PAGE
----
The Dark Tower Is King in Theaters
While not quite “towering” over the competition, Sony Pictures’ The Dark Tower eked out a narrow win at the box office last weekend (Aug. 4-6) with $19.15 million. Warner Bros. Pictures’ Dunkirk, after leading the previous two weekends and a contender to three-peat, took second place with $17.14 million.
Contrary to some pre-release predictions that it would open as runner-up, The Dark Tower was able to snag first place. The hybrid sci-fi/western Stephen King adaptation starring Idris Elba and Matthew McConaughey continues Sony’s reversal of fortune, as the formerly-beleaguered studio posted three of the top six films last weekend, and four of the top 11. As recently as a month ago, Sony ranked last place for the year among the seven major studios, but they now rank fifth.
After leading for the past two weekends, Dunkirk took second place. Although some expected the film to lead again, it should still be considered a win for the film. It has already earned $133.09 million and looks likely to clear the $200 million mark by the end of its run — the upper end of pre-release projections. If it can continue to post drops as low as its 35.6 percent decline last weekend, the movie could potentially remain in the top 10 for two months given the relative lack of competition expected during August and September.
Kidnap, the thriller starring Halle Barry from the new studio Aviron, started decently with $10.02 million in fifth place. Despite poor reviews, it was able to exceed expectations by several million dollars. Along with Girls Trip, which earned $11.40 million and fourth place, and Atomic Blonde, which took in $8.16 million in seventh place, three of this weekend’s top seven films star a woman in the lead role.
Annapurna’s Detroit, a drama directed by Oscar winer Kathryn Bigelow and considered an awards contender, came in slightly below expectations with $7.13 million in eighth place on its first weekend in wide release. After opening well, if not amazingly, on select screens the previous weekend, it was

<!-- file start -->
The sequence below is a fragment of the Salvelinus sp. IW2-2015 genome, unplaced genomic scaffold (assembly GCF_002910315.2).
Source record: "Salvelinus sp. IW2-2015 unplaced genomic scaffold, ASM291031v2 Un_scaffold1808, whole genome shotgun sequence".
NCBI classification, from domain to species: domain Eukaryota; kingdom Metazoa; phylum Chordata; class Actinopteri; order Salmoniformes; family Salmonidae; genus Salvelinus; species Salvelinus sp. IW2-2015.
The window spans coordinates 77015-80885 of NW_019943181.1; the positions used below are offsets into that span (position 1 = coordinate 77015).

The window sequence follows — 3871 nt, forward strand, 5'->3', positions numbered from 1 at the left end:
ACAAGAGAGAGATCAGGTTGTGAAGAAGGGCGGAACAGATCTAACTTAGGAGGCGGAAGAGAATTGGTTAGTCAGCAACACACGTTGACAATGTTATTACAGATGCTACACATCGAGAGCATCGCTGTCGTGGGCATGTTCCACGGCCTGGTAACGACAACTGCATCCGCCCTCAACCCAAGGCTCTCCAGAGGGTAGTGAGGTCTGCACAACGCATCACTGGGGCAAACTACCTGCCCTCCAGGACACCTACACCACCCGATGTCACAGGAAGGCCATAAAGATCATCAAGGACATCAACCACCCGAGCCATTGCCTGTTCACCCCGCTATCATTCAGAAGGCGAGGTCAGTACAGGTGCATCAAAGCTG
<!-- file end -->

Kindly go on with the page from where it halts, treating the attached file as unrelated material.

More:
expected to finish a few million dollars ahead of Kidnap, but instead it was the other way around.
The Despicable Me franchise became the highest-grossing animated series of all time worldwide, overtaking the Shrek series, with the $5.43 million 10th place finish of Universal Pictures’ Despicable Me 3. However, due to rising ticket prices, the Shrek franchise has still sold more total tickets, at least for now. Nevertheless, the accomplishment reflects just what a cash cow Despicable Me has become, despite Despicable Me 3 being on track to finish lower both domestically and globally than either Despicable Me 2 or Minions.
And Warner Bros.’ Wonder Woman, coming in 13th place with $2.29 million, fell out of the top 10. But its nine weekends spent in the top 10 rank in the top five for that metric this year, alongside La La Land, Hidden Figures, Beauty and the Beast and The Boss Baby.
The top 10 films last weekend earned $105.46 million. That is 21.3 percent behind the $134.07 earned by the top 10 the previous weekend. It is also 39.7 percent below the $174.86 earned by the top 10 the same weekend last year, when Jason Bourne led.
|This Week||Last Week||Movie||Weekend Gross||Cumulative Gross||Weeks|
|1||—||The Dark Tower||$19.15M||$19.15M||1|
|3||2||The Emoji Movie||$12.01M||$49.11M||2|
|9||6||War for the Planet of the Apes||$6.17M||$130.45M||4|
|10||7||Despicable Me 3||$5.43M||$240.92M||6|